Philadelphia’s Butcher’s Association came out in support of the Association, committing themselves to dramatically reduce slaughtering sheep to support the common cause. The Ladies Association of North Carolina also pledged themselves to Congress’s directives. New York City distillers advertised they would produce no spirits with British or West Indian molasses or syrups. Going beyond even Congress’s directives, inhabitants of Annapolis, Maryland discontinued all parties and balls while Boston suffered and those of South Carolina canceled all concerts and festivals for the same reason.

The press recorded dozens of funerals adhering to Congress’s strict protocol. Two examples are all we have time for. When forty-one-year-old Philadelphian Jane Knox died in November 1774, the Pennsylvania Gazette reported her interment as proceeding with strict compliance to the Association’s preferences. Conducted “in the plainest manner,” Knox’s burial offered neither pomp nor parade. To honor the deceased, the obituary simply asked “every good member of society, and friend to his country,” to imitate Knox’s example.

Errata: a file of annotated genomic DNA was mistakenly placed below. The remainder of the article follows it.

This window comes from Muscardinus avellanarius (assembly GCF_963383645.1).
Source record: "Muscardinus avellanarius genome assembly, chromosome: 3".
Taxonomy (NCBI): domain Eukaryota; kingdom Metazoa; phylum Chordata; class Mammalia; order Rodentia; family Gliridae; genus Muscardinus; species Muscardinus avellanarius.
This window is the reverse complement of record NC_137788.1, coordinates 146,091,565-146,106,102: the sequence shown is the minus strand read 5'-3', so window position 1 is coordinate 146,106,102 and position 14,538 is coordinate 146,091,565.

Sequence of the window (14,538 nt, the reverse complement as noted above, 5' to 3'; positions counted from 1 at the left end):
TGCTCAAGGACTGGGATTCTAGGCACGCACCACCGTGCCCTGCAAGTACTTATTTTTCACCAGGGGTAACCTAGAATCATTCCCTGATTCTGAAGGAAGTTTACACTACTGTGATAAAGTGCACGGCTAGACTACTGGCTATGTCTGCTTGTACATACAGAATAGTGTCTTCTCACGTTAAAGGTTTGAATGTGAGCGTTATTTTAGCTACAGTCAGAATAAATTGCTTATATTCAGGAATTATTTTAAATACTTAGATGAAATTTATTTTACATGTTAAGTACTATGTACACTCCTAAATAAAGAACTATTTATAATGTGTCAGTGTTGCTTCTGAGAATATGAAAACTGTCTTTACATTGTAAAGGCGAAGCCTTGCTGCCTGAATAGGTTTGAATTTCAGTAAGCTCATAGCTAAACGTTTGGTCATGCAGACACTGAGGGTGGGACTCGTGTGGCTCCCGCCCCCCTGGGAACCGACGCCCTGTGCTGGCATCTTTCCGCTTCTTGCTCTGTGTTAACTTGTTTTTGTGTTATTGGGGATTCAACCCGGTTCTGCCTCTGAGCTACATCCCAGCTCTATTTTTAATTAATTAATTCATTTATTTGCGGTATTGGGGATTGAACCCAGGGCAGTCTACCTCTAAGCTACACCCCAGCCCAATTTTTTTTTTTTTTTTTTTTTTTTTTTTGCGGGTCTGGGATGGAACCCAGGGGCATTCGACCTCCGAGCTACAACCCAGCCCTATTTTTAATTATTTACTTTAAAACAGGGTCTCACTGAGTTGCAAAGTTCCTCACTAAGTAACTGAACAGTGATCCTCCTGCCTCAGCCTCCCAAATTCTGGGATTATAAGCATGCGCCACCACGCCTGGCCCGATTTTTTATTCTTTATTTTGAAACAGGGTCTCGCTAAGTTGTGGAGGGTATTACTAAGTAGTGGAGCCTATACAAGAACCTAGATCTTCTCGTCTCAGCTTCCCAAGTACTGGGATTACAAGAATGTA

A more high-profile example involves the sudden death of President of Congress Assembled, Peyton Randolph. When he died in October 1775, John Adams remarked that Congress was to attend his funeral “in as much Mourning as our laws will permit.” Delegates were allowed to wear nothing but crape around their arms as Randolph’s remains were placed in a vault at Christ Church, only to be disinterred the following year and returned to Virginia at the behest of his “afflicted and inconsolable wife.”

American theater all but closed its doors at Congress’s directives. Yet artists still wrote plays, as colonists recognized that reading them in private could still prove instructive and educate resistance actors in the appropriate performative virtues with which to aspire.